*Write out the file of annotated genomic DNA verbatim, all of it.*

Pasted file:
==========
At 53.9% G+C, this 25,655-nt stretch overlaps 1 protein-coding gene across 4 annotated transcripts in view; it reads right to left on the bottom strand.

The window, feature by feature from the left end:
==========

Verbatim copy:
At 53.9% G+C, this 25,655-nt stretch overlaps 1 protein-coding gene across 4 annotated transcripts in view; it reads right to left on the bottom strand.

The window, feature by feature from the left end: